Step 4: Push Cable Down the Drain

Unfasten the screw at the top of the snake and pull out about 10-15 inches of the cable.

After you are satisfied with the length you have pulled out, fasten the screw on the snake and spin the cable through the drain. Ensure the cable goes down the T-fitting and not up into the vent.

Step 5: Break Up all Clogs

Keep pushing the cable down the drain, observing for any obstructions down the drain. Once you feel one, loosen the screw on the snake and extend the cable even more. After tightening the screw, resume the pushing process to break down any clogged areas.

Continue this till you break up the clog or reach a larger pipe. Your cue – significantly improved freedom in rotating the cable around the drain.

Step 6: Remove the Cable

After you feel that tension is relieved on the cable and it moves more freely, you can remove it from the drain. Carefully pull the cable out, doing so in bits.

For every 2 feet of cable, you pull out, and clean with a towel. If you pull out a clog, dispose of it in the bucket. After you have pulled out all of the snake cables, clean its tip to remove debris.

Step 7: Wash the Drain With Vinegar and Baking Soda

Return the P-trap to its original location. Run water through the drain to confirm that the drain is unclogged.

After this, pour a half cup of vinegar and baking soda down the drain and close drain openings to allow the compounds to act. After a few minutes, flush with warm water.

Method 2: Change the Snake

There are different sizes of snakes on the market today. You will be permitted to just buy the first one you see in the hardware store down the street. And that makes sense, as the small ones would be perfect for most household needs.

The smallest of the snakes you can get in terms of size is known as top snakes. It measures no more than 25 feet in cable length. However, if you run into a tough clog during snaking, you may need a bigger snake.

Of course, you should try your best to break down the clog with the snake you have first. You can use the push-and-pull method, where you, well, push and pull! All you have to do is draw the cable out two feet and extend it by four feet. Do this patiently till you feel the clog break.

But if it feels like a lost cause, then you may just need a more powerful snake. Those are expensive, so you may have to rent one from a plumber.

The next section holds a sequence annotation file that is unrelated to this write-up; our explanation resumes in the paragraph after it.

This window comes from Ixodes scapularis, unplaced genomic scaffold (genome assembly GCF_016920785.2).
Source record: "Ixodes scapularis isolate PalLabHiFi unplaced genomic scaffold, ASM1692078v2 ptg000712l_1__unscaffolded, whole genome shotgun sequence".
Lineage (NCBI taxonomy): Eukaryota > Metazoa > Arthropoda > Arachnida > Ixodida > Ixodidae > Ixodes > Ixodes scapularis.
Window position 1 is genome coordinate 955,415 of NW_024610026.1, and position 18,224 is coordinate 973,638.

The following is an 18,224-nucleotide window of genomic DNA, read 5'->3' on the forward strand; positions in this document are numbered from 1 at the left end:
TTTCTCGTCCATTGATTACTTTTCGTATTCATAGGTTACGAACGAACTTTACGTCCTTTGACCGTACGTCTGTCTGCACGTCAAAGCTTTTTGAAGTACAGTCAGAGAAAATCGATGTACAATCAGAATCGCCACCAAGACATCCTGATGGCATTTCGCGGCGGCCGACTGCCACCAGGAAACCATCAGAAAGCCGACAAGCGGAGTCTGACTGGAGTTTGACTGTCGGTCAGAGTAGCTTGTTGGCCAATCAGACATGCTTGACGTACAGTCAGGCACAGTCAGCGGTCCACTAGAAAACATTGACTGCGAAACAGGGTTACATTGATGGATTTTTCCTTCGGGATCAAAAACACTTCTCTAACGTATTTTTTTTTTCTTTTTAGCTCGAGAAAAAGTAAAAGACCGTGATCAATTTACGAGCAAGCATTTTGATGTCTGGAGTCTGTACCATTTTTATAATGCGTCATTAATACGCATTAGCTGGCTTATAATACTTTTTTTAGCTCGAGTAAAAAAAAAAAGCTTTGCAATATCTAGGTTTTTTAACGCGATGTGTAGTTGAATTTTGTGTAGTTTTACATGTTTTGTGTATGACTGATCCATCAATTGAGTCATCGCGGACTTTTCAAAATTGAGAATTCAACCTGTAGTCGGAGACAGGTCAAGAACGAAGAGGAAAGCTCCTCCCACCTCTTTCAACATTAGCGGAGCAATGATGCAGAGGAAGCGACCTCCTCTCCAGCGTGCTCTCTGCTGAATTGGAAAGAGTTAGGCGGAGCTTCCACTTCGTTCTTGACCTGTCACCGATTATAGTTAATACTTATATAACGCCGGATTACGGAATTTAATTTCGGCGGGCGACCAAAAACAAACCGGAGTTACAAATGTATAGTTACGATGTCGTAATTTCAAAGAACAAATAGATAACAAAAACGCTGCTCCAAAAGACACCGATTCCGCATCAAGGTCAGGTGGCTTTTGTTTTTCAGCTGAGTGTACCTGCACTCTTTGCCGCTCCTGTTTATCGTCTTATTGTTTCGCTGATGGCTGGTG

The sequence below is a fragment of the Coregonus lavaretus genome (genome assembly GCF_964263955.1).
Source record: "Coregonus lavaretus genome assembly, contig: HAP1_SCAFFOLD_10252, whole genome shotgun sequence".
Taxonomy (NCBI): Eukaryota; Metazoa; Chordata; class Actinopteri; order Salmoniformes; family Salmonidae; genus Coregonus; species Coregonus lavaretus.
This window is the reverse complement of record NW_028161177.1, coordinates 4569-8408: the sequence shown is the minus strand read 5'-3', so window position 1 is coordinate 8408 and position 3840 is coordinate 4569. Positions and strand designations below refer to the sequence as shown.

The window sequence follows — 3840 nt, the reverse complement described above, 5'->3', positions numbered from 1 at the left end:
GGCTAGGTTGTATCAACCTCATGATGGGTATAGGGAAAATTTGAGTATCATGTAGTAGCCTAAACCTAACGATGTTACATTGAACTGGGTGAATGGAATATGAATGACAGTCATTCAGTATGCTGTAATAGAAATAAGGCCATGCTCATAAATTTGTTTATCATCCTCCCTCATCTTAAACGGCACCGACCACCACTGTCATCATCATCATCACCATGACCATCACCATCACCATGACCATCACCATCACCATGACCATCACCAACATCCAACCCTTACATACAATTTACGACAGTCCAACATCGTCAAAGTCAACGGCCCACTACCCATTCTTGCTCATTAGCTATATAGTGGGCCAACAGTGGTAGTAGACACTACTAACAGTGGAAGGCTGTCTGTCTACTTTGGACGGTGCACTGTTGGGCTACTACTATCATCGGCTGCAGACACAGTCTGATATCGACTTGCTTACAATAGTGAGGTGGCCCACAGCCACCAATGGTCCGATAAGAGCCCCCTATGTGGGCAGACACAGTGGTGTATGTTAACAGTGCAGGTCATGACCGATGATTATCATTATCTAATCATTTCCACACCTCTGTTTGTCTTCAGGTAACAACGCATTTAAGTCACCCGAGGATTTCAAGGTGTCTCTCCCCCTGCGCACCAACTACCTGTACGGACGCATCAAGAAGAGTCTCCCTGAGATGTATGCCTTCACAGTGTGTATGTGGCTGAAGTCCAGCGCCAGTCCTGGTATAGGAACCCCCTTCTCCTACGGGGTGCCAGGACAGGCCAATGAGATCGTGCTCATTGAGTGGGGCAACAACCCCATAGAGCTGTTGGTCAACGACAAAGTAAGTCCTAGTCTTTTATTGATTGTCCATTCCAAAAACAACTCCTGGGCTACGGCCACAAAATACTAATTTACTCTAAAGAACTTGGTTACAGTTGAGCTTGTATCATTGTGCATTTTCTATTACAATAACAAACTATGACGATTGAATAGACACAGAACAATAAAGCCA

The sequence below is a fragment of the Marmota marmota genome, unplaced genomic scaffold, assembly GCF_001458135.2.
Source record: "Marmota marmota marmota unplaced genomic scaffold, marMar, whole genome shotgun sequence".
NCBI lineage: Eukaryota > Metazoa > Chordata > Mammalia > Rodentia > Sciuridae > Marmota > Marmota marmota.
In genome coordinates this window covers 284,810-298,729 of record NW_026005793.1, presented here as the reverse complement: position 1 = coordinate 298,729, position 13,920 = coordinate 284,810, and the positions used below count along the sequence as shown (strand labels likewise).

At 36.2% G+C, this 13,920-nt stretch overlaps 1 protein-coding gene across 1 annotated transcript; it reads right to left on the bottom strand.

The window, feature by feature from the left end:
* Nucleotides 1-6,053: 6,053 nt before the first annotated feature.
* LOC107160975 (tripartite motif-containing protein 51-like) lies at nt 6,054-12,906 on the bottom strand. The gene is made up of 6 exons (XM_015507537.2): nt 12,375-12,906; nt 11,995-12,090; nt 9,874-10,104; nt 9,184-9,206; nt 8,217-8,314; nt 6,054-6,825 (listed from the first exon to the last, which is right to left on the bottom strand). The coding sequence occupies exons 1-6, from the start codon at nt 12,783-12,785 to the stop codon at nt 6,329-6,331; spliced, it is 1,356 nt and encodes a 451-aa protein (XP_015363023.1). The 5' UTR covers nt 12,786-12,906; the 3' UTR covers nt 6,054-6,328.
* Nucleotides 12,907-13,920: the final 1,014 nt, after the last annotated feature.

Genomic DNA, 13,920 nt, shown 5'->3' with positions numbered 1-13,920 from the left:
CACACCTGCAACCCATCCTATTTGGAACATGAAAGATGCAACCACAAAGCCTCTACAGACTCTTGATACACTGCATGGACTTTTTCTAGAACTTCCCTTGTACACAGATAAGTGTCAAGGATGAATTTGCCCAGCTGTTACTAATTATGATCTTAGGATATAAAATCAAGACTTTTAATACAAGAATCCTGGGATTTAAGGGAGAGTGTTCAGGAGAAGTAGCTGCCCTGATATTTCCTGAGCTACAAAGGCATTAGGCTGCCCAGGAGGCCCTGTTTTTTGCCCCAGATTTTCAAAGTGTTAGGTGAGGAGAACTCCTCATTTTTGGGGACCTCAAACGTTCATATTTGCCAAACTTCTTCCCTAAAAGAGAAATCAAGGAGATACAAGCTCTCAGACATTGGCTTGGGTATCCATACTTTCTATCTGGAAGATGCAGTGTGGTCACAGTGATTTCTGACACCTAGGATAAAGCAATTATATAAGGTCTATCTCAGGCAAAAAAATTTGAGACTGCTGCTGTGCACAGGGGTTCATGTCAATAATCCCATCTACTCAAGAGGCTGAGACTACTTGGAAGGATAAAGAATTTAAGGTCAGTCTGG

When handling snakes you are not familiar with, read all of the instructions. All of it. Some snakes can put your health at risk if handled improperly. If you find the process particularly difficult at any point, contact a professional for directions. 

Method 3: Call a Professional Plumber

Is your kitchen sink clogged, tried everything? It may be time to get a professional to handle matters. There’s really no shame in this, as some clogs are deep into the piping system. Attempting to fix it yourself can result in even more issues.

Further, whenever you’re fixing the drain, and you notice leaking, stop immediately. The snake cable is strong and can damage old and weak pipes. If you mishandle the snake, you can also force it into the vent rather than the T-fitting.

How Do You Unclog a Deep Clogged Kitchen Sink

There are several ways to unclog a clogged kitchen sink. However, that list gets markedly shorter when the kitchen drain is deep clogged.

Essentially, the difference is the location of the clog. Mostly, the clog would be close to the drain cover. But for deep clogging, you’d have to go beyond the P-trap and far into the drain.

Let’s brush up on the steps to take to unclog a deep clogged kitchen sink.

Step 1: Try Boiling Water

You can allow boiling water to sit in the sink for a few minutes. When it cools, scoop it out and redo the process. It may take a while, but you can accomplish a lot without removing pipes or spinning cables.

Admittedly, it gets a lot trickier when the clog is deep in the drain as the water may lose temperature fast. However, it’s still a fair shot and could just work.

Step 2: Use a Plumber’s Snake

This is the most effective method you can try on your own. Get a suitable plumber snake and push it deep into the drain after removing the P-trap. You want to keep pushing till you break down the clog or reach a wider pipe.

Step 3: Call a Plumber

If the kitchen sink clogged snake doesn’t work, you may need to call a plumber. This is because they also have more experience with deeper clogs and better tools.

How Do You Know if Your Main Line Is Clogged

Your main line is the sewer line. As with kitchen sinks, they can also get clogged. Below are tell-tale signs that your main line is clogged.